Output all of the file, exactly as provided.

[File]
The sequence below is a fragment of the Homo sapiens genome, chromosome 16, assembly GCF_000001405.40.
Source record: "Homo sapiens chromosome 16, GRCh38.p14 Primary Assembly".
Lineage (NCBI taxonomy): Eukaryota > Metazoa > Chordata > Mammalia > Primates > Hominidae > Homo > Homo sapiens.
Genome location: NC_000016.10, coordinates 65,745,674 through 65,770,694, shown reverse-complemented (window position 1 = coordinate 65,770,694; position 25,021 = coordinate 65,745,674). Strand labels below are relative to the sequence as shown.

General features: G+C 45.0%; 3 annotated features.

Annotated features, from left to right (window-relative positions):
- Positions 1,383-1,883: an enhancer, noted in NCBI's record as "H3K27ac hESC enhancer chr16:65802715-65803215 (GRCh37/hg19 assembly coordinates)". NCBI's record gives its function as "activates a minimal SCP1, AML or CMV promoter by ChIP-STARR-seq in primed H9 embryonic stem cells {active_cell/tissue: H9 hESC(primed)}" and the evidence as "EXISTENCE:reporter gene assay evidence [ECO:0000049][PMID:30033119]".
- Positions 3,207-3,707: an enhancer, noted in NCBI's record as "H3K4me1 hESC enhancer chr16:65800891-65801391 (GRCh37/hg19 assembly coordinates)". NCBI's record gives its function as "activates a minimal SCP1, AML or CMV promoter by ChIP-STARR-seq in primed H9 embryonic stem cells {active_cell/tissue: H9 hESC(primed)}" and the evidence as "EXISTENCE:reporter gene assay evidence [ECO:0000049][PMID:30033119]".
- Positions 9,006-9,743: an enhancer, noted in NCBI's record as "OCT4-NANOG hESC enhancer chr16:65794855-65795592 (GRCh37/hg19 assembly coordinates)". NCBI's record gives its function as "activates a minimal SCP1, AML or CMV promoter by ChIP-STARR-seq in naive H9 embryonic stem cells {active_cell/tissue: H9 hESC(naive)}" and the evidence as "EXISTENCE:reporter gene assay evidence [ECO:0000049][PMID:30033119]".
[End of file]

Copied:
The sequence below is a fragment of the Homo sapiens genome, chromosome 16, assembly GCF_000001405.40.
Source record: "Homo sapiens chromosome 16, GRCh38.p14 Primary Assembly".
Lineage (NCBI taxonomy): Eukaryota > Metazoa > Chordata > Mammalia > Primates > Hominidae > Homo > Homo sapiens.
Genome location: NC_000016.10, coordinates 65,745,674 through 65,770,694, shown reverse-complemented (window position 1 = coordinate 65,770,694; position 25,021 = coordinate 65,745,674). Strand labels below are relative to the sequence as shown.

General features: G+C 45.0%; 3 annotated features.

Annotated features, from left to right (window-relative positions):
- Positions 1,383-1,883: an enhancer, noted in NCBI's record as "H3K27ac hESC enhancer chr16:65802715-65803215 (GRCh37/hg19 assembly coordinates)". NCBI's record gives its function as "activates a minimal SCP1, AML or CMV promoter by ChIP-STARR-seq in primed H9 embryonic stem cells {active_cell/tissue: H9 hESC(primed)}" and the evidence as "EXISTENCE:reporter gene assay evidence [ECO:0000049][PMID:30033119]".
- Positions 3,207-3,707: an enhancer, noted in NCBI's record as "H3K4me1 hESC enhancer chr16:65800891-65801391 (GRCh37/hg19 assembly coordinates)". NCBI's record gives its function as "activates a minimal SCP1, AML or CMV promoter by ChIP-STARR-seq in primed H9 embryonic stem cells {active_cell/tissue: H9 hESC(primed)}" and the evidence as "EXISTENCE:reporter gene assay evidence [ECO:0000049][PMID:30033119]".
- Positions 9,006-9,743: an enhancer, noted in NCBI's record as "OCT4-NANOG hESC enhancer chr16:65794855-65795592 (GRCh37/hg19 assembly coordinates)". NCBI's record gives its function as "activates a minimal SCP1, AML or CMV promoter by ChIP-STARR-seq in naive H9 embryonic stem cells {active_cell/tissue: H9 hESC(naive)}" and the evidence as "EXISTENCE:reporter gene assay evidence [ECO:0000049][PMID:30033119]".